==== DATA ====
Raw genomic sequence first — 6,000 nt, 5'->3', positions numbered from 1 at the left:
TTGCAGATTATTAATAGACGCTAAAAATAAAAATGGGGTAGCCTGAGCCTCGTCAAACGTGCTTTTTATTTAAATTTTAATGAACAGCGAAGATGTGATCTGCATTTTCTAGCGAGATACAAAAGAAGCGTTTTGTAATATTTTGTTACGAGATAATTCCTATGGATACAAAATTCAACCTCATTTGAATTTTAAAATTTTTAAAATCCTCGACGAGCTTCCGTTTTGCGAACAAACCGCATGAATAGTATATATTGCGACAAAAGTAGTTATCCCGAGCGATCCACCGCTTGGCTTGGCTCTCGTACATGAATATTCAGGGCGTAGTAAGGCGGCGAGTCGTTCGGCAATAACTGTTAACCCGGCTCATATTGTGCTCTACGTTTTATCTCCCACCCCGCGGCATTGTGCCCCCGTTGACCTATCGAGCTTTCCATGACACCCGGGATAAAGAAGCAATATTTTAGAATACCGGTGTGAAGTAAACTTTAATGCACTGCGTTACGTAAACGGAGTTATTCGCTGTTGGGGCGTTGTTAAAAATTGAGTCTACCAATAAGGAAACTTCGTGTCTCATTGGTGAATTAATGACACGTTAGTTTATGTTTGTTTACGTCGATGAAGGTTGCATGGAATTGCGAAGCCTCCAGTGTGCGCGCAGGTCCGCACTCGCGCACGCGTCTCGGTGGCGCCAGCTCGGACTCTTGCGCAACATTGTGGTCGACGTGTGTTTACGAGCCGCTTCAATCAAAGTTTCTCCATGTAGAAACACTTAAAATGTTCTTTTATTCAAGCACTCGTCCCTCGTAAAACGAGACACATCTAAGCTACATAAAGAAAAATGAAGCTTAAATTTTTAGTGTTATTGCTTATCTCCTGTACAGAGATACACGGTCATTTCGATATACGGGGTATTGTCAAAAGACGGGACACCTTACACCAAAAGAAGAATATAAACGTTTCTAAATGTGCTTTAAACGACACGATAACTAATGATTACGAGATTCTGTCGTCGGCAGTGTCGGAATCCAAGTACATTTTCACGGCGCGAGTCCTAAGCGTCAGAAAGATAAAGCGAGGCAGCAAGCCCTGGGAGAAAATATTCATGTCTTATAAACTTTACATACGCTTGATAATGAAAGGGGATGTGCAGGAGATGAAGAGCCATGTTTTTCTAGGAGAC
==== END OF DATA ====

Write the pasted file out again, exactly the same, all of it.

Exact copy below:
Raw genomic sequence first — 6,000 nt, 5'->3', positions numbered from 1 at the left:
TTGCAGATTATTAATAGACGCTAAAAATAAAAATGGGGTAGCCTGAGCCTCGTCAAACGTGCTTTTTATTTAAATTTTAATGAACAGCGAAGATGTGATCTGCATTTTCTAGCGAGATACAAAAGAAGCGTTTTGTAATATTTTGTTACGAGATAATTCCTATGGATACAAAATTCAACCTCATTTGAATTTTAAAATTTTTAAAATCCTCGACGAGCTTCCGTTTTGCGAACAAACCGCATGAATAGTATATATTGCGACAAAAGTAGTTATCCCGAGCGATCCACCGCTTGGCTTGGCTCTCGTACATGAATATTCAGGGCGTAGTAAGGCGGCGAGTCGTTCGGCAATAACTGTTAACCCGGCTCATATTGTGCTCTACGTTTTATCTCCCACCCCGCGGCATTGTGCCCCCGTTGACCTATCGAGCTTTCCATGACACCCGGGATAAAGAAGCAATATTTTAGAATACCGGTGTGAAGTAAACTTTAATGCACTGCGTTACGTAAACGGAGTTATTCGCTGTTGGGGCGTTGTTAAAAATTGAGTCTACCAATAAGGAAACTTCGTGTCTCATTGGTGAATTAATGACACGTTAGTTTATGTTTGTTTACGTCGATGAAGGTTGCATGGAATTGCGAAGCCTCCAGTGTGCGCGCAGGTCCGCACTCGCGCACGCGTCTCGGTGGCGCCAGCTCGGACTCTTGCGCAACATTGTGGTCGACGTGTGTTTACGAGCCGCTTCAATCAAAGTTTCTCCATGTAGAAACACTTAAAATGTTCTTTTATTCAAGCACTCGTCCCTCGTAAAACGAGACACATCTAAGCTACATAAAGAAAAATGAAGCTTAAATTTTTAGTGTTATTGCTTATCTCCTGTACAGAGATACACGGTCATTTCGATATACGGGGTATTGTCAAAAGACGGGACACCTTACACCAAAAGAAGAATATAAACGTTTCTAAATGTGCTTTAAACGACACGATAACTAATGATTACGAGATTCTGTCGTCGGCAGTGTCGGAATCCAAGTACATTTTCACGGCGCGAGTCCTAAGCGTCAGAAAGATAAAGCGAGGCAGCAAGCCCTGGGAGAAAATATTCATGTCTTATAAACTTTACATACGCTTGATAATGAAAGGGGATGTGCAGGAGATGAAGAGCCATGTTTTTCTAGGAGAC